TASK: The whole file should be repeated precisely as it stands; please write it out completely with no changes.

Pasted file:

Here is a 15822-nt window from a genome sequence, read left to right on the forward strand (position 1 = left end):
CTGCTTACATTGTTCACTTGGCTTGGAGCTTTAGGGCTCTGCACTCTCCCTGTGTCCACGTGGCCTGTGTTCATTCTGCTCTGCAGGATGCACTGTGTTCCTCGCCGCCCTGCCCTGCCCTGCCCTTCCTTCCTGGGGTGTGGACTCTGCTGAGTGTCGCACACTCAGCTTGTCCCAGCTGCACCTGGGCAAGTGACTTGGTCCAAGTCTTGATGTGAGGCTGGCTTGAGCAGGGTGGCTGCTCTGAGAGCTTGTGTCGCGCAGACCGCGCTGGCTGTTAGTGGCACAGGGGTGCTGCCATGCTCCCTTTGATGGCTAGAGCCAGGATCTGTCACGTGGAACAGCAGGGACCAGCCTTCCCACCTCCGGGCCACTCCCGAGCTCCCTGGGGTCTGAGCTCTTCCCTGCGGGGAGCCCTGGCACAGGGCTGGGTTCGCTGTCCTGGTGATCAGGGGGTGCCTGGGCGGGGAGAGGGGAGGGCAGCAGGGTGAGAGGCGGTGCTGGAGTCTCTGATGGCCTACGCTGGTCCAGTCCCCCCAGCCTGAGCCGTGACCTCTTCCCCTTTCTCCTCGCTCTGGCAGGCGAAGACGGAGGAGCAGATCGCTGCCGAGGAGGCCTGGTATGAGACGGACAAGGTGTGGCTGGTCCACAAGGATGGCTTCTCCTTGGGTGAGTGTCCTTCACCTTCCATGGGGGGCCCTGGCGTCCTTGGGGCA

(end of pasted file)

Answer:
Here is a 15822-nt window from a genome sequence, read left to right on the forward strand (position 1 = left end):
CTGCTTACATTGTTCACTTGGCTTGGAGCTTTAGGGCTCTGCACTCTCCCTGTGTCCACGTGGCCTGTGTTCATTCTGCTCTGCAGGATGCACTGTGTTCCTCGCCGCCCTGCCCTGCCCTGCCCTTCCTTCCTGGGGTGTGGACTCTGCTGAGTGTCGCACACTCAGCTTGTCCCAGCTGCACCTGGGCAAGTGACTTGGTCCAAGTCTTGATGTGAGGCTGGCTTGAGCAGGGTGGCTGCTCTGAGAGCTTGTGTCGCGCAGACCGCGCTGGCTGTTAGTGGCACAGGGGTGCTGCCATGCTCCCTTTGATGGCTAGAGCCAGGATCTGTCACGTGGAACAGCAGGGACCAGCCTTCCCACCTCCGGGCCACTCCCGAGCTCCCTGGGGTCTGAGCTCTTCCCTGCGGGGAGCCCTGGCACAGGGCTGGGTTCGCTGTCCTGGTGATCAGGGGGTGCCTGGGCGGGGAGAGGGGAGGGCAGCAGGGTGAGAGGCGGTGCTGGAGTCTCTGATGGCCTACGCTGGTCCAGTCCCCCCAGCCTGAGCCGTGACCTCTTCCCCTTTCTCCTCGCTCTGGCAGGCGAAGACGGAGGAGCAGATCGCTGCCGAGGAGGCCTGGTATGAGACGGACAAGGTGTGGCTGGTCCACAAGGATGGCTTCTCCTTGGGTGAGTGTCCTTCACCTTCCATGGGGGGCCCTGGCGTCCTTGGGGCA